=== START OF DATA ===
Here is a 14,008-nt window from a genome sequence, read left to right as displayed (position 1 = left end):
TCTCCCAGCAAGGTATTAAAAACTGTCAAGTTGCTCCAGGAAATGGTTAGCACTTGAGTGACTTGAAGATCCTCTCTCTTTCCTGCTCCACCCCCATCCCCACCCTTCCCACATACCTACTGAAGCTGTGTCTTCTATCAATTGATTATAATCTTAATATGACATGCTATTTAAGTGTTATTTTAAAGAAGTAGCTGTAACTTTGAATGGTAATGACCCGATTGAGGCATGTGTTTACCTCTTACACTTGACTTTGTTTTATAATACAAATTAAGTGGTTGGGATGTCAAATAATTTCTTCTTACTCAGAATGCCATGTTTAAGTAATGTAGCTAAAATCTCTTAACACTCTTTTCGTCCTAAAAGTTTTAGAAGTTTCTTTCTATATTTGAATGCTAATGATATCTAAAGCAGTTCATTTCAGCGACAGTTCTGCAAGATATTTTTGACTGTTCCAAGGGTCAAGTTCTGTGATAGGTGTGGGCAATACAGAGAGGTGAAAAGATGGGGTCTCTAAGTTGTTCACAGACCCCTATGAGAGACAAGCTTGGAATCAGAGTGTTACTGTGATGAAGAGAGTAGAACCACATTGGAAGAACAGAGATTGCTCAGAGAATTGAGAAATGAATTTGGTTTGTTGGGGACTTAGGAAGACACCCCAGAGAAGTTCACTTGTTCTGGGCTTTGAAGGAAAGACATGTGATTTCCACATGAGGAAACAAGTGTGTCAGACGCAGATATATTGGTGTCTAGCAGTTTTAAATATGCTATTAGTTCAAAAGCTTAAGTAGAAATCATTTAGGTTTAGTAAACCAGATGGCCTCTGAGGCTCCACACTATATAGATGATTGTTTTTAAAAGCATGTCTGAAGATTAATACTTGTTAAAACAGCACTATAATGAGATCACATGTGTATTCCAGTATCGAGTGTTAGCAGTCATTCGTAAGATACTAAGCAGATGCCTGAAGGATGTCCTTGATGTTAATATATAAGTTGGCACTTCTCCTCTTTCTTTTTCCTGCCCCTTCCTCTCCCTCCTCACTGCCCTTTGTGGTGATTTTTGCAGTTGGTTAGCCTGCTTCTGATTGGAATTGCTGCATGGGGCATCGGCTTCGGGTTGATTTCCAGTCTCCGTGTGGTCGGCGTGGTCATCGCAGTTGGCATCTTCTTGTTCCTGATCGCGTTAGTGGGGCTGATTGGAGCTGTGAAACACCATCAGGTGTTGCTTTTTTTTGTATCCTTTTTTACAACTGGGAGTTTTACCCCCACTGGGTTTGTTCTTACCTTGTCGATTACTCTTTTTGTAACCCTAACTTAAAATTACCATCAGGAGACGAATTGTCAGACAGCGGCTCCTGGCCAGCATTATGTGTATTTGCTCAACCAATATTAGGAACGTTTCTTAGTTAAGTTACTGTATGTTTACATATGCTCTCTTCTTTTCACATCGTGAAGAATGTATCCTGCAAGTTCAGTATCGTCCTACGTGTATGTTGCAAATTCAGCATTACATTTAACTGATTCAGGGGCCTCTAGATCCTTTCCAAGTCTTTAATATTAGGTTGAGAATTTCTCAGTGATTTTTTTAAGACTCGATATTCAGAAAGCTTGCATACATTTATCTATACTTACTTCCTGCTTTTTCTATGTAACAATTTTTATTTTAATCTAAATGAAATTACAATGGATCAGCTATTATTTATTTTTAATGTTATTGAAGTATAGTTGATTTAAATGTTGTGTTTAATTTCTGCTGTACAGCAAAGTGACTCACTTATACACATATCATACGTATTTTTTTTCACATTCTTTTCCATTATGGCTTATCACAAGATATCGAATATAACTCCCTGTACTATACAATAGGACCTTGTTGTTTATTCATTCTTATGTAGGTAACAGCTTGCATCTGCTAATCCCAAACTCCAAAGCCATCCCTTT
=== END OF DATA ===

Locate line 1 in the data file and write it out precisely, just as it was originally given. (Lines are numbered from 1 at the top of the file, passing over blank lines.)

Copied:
Here is a 14,008-nt window from a genome sequence, read left to right as displayed (position 1 = left end):